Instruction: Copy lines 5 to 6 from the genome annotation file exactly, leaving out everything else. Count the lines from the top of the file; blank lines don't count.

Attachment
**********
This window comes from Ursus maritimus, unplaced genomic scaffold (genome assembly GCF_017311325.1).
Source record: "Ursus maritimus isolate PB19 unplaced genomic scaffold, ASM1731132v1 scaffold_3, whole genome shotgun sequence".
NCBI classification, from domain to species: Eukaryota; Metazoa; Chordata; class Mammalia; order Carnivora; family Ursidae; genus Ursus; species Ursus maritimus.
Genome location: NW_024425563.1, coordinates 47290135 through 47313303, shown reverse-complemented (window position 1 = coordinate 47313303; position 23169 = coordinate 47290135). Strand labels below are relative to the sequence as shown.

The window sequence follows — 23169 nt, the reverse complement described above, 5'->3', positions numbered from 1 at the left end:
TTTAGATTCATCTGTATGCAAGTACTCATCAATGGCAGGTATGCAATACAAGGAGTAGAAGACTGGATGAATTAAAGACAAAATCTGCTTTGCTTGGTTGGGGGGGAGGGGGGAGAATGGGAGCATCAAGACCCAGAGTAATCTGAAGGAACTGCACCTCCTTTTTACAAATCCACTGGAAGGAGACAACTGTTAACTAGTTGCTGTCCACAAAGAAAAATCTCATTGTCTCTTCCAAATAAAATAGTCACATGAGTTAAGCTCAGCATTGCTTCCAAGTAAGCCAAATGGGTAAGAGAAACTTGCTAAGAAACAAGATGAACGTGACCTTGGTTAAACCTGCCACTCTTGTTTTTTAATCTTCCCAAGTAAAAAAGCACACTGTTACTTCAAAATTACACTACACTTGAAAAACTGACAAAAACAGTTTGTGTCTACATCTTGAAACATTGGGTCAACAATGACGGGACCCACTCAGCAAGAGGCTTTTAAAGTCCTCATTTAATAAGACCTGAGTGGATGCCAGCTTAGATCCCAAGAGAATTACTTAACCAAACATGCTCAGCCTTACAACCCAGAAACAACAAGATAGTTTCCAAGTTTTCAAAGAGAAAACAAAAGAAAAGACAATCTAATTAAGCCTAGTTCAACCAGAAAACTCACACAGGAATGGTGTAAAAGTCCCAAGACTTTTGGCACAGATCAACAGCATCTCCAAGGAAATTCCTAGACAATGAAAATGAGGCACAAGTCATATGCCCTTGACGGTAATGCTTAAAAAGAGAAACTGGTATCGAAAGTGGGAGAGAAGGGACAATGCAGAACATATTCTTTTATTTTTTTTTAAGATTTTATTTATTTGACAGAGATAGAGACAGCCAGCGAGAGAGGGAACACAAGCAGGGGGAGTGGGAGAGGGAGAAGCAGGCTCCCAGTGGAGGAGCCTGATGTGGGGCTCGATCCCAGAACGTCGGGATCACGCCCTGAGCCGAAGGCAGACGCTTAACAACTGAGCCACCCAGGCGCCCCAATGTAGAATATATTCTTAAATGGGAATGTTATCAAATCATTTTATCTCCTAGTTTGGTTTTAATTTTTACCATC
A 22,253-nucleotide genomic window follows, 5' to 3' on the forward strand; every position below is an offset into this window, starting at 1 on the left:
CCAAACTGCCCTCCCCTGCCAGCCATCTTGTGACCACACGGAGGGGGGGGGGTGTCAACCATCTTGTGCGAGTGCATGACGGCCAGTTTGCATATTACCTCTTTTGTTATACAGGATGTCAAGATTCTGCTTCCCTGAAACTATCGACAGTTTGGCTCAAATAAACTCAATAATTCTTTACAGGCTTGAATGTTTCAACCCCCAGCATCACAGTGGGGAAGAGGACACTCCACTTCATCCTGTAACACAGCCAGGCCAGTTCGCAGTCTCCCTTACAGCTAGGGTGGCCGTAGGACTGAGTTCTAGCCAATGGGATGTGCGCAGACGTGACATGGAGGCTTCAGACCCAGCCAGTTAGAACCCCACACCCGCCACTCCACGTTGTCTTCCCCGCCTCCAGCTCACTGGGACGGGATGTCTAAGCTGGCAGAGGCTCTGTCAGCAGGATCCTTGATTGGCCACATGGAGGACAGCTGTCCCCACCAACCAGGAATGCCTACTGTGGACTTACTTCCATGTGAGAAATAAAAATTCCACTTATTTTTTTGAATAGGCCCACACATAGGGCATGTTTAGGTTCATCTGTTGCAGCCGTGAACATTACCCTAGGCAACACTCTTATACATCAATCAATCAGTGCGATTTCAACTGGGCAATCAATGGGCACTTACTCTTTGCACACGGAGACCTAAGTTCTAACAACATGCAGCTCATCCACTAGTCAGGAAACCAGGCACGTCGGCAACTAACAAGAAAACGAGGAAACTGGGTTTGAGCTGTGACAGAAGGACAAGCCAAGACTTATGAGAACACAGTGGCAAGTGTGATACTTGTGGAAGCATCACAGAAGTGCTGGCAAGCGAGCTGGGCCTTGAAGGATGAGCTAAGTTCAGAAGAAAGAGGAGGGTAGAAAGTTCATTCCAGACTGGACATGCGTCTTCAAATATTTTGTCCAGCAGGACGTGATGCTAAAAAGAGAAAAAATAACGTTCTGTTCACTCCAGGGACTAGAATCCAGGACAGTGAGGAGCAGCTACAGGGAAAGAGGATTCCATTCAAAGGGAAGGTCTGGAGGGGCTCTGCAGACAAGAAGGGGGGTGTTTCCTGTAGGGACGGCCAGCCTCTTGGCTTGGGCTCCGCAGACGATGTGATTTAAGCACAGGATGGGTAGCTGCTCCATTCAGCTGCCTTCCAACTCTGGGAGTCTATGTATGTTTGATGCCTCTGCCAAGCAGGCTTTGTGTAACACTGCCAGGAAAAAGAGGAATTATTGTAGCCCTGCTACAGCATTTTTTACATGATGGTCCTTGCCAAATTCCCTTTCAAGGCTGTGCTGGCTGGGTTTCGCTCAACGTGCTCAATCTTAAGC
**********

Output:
The window sequence follows — 23169 nt, the reverse complement described above, 5'->3', positions numbered from 1 at the left end:
TTTAGATTCATCTGTATGCAAGTACTCATCAATGGCAGGTATGCAATACAAGGAGTAGAAGACTGGATGAATTAAAGACAAAATCTGCTTTGCTTGGTTGGGGGGGAGGGGGGAGAATGGGAGCATCAAGACCCAGAGTAATCTGAAGGAACTGCACCTCCTTTTTACAAATCCACTGGAAGGAGACAACTGTTAACTAGTTGCTGTCCACAAAGAAAAATCTCATTGTCTCTTCCAAATAAAATAGTCACATGAGTTAAGCTCAGCATTGCTTCCAAGTAAGCCAAATGGGTAAGAGAAACTTGCTAAGAAACAAGATGAACGTGACCTTGGTTAAACCTGCCACTCTTGTTTTTTAATCTTCCCAAGTAAAAAAGCACACTGTTACTTCAAAATTACACTACACTTGAAAAACTGACAAAAACAGTTTGTGTCTACATCTTGAAACATTGGGTCAACAATGACGGGACCCACTCAGCAAGAGGCTTTTAAAGTCCTCATTTAATAAGACCTGAGTGGATGCCAGCTTAGATCCCAAGAGAATTACTTAACCAAACATGCTCAGCCTTACAACCCAGAAACAACAAGATAGTTTCCAAGTTTTCAAAGAGAAAACAAAAGAAAAGACAATCTAATTAAGCCTAGTTCAACCAGAAAACTCACACAGGAATGGTGTAAAAGTCCCAAGACTTTTGGCACAGATCAACAGCATCTCCAAGGAAATTCCTAGACAATGAAAATGAGGCACAAGTCATATGCCCTTGACGGTAATGCTTAAAAAGAGAAACTGGTATCGAAAGTGGGAGAGAAGGGACAATGCAGAACATATTCTTTTATTTTTTTTTAAGATTTTATTTATTTGACAGAGATAGAGACAGCCAGCGAGAGAGGGAACACAAGCAGGGGGAGTGGGAGAGGGAGAAGCAGGCTCCCAGTGGAGGAGCCTGATGTGGGGCTCGATCCCAGAACGTCGGGATCACGCCCTGAGCCGAAGGCAGACGCTTAACAACTGAGCCACCCAGGCGCCCCAATGTAGAATATATTCTTAAATGGGAATGTTATCAAATCATTTTATCTCCTAGTTTGGTTTTAATTTTTACCATC